An international hacking contest scheduled to begin this weekend could cause headaches for organizations worldwide and disrupt the Internet, according to a warning from Internet Security Systems (ISS).
The contest, known as the Defacers Challenge, awards points to malicious hackers who successfully compromise an organization's Web server and deface its Web pages.
ISS first became aware of the contest last week by monitoring Web sites and Internet Relay Chat (IRC) channels frequented by malicious hackers who specialize in defacements, according to Peter Allor, manager of X-Force Threat Intelligence Services at ISS.
Rather than focusing on the volume of defacements, the Defacers Challenge is set up to reward the skill of malicious hackers who can compromise systems running obscure operating systems such as Apple Computer Inc.'s Macintosh and Unix variants such as IBM Corp.'s AIX and Hewlett-Packard Co.'s HP-UX.
Contest organizers even set up a Web page that outlines the rules of the game, including a point system for compromised machines (Windows: 1 point, HP-UX and Macintosh: 5) and what guidelines for what counts as a valid defacement. (See http://www.defacers-challenge.com.)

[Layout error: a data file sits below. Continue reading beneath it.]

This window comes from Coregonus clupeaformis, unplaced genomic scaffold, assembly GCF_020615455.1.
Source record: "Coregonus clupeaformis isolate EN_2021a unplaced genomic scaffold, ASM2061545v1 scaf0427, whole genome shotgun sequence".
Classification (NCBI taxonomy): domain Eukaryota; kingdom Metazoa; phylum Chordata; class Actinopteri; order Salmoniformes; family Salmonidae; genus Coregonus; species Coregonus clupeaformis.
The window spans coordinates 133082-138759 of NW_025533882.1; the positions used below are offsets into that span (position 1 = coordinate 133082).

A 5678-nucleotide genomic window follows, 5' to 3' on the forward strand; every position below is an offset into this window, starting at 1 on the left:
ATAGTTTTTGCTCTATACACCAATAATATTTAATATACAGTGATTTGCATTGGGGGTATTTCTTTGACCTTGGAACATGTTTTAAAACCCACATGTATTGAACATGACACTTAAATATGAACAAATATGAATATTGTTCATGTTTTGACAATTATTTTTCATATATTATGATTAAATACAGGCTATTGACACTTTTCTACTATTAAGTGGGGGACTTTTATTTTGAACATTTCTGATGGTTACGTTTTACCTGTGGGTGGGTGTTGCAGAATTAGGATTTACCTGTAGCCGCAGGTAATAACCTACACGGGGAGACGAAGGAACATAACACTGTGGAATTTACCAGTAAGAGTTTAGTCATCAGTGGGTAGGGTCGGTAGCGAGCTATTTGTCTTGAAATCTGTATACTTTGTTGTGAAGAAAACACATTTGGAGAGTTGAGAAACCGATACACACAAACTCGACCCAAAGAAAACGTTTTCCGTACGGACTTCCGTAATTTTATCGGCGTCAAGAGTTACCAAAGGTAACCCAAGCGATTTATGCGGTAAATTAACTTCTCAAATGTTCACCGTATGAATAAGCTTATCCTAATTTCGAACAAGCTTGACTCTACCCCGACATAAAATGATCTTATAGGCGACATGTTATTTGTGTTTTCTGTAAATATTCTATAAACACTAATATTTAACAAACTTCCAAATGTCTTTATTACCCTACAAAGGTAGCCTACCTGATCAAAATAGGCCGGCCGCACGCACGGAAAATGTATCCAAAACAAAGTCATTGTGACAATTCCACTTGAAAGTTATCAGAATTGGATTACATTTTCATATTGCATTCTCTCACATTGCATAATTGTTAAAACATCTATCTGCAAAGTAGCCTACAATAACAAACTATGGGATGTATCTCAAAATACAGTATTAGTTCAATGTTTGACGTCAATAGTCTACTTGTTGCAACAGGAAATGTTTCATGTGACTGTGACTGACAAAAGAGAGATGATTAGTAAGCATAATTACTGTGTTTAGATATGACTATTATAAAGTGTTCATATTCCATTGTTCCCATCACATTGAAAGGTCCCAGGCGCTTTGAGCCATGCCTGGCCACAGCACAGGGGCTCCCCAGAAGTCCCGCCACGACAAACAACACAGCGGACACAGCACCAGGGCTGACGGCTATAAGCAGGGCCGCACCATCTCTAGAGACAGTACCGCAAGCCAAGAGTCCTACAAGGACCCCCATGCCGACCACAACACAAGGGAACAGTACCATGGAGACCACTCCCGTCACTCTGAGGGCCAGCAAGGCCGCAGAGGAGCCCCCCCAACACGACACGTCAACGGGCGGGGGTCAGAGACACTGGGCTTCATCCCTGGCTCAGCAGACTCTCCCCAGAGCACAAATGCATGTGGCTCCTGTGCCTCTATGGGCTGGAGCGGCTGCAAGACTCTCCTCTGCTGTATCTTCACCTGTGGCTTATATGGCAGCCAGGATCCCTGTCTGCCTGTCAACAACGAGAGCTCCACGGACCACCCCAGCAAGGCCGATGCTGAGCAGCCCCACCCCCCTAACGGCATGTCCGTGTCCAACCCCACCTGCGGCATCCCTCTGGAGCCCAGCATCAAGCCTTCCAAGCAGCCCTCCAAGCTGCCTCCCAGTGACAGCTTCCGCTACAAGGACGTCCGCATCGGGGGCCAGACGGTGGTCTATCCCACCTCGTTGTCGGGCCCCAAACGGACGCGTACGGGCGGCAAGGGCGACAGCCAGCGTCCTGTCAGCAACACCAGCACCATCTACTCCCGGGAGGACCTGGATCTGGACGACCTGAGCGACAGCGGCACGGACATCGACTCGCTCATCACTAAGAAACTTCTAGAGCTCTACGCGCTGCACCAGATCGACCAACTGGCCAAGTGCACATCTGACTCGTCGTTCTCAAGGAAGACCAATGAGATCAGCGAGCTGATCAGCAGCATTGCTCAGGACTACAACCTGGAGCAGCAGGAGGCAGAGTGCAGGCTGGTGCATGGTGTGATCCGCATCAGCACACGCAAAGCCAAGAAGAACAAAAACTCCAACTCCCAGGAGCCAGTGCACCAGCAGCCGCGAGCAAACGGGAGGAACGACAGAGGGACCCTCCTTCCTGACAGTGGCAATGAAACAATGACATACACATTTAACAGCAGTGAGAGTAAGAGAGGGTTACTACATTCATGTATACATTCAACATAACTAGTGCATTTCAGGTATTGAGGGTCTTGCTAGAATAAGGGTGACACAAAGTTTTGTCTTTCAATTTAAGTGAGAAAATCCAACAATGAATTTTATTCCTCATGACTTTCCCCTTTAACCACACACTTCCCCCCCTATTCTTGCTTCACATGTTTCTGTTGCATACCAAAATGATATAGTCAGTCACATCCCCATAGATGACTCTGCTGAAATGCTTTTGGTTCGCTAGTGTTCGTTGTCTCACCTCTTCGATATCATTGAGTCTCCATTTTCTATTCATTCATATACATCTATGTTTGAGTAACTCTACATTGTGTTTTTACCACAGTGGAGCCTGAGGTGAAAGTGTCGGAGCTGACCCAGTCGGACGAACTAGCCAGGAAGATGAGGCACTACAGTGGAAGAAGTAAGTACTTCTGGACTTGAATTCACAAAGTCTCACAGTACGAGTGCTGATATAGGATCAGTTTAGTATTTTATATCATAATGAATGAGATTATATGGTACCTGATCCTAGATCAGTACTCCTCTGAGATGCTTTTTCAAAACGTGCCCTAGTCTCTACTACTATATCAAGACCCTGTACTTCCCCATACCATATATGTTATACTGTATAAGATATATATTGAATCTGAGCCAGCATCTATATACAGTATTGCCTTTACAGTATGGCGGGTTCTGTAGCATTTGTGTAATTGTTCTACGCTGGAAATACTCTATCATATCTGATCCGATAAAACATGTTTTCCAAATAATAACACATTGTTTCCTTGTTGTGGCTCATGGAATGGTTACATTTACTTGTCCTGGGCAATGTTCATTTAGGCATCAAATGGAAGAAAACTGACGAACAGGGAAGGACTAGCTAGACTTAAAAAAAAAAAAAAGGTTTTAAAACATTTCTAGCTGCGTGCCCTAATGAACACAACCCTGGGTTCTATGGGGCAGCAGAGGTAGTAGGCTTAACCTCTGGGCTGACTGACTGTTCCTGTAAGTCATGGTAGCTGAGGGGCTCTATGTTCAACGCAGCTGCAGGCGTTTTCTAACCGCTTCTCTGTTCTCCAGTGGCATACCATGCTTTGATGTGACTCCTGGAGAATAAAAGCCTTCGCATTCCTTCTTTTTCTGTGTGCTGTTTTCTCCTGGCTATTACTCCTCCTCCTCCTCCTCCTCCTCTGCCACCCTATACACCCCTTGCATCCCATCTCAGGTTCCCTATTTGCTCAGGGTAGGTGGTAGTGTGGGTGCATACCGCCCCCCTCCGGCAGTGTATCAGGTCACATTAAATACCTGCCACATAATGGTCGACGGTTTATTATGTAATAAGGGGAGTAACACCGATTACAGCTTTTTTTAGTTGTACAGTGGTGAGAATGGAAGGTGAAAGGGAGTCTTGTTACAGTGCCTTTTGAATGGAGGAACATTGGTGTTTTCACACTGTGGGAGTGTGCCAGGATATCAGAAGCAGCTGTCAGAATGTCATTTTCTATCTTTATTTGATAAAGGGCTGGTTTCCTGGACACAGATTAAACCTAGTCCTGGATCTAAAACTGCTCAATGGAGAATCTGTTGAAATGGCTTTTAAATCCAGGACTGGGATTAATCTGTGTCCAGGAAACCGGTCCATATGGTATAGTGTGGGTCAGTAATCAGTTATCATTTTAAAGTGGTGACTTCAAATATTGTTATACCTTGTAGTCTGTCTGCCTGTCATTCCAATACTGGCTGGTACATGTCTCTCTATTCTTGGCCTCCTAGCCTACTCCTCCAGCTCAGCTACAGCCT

The target is to deface 6,000 Web sites. A prize of free Web site hosting is offered to the malicious hacker who can reach that goal first or accumulate the most Web sites in trying to do so, according to information posted on the site.
The Challenge is scheduled to begin on July 6 and last for six hours, though information on the exact time of the Challenge has not yet been released, Allor said.
ISS does not know which hacker or group of malicious hackers is responsible for organizing the challenge.
While the contest and Web page may be a joke, ISS noticed an increase in reconnaissance and probing scans of Web sites that may be connected to the contest, Allor said.
Malicious hackers may be scouting out high-value systems, or even compromising them in advance so that they can quickly be defaced once the contest begins, he said.
ISS recommends that organizations deactivate unneeded public-facing Web servers and turn off unnecessary services on Web servers that are needed, in addition to applying any necessary software patches to potentially vulnerable machines, Allor said.
Recently disclosed software vulnerabilities that have not yet been patched are attractive targets for hackers, he said.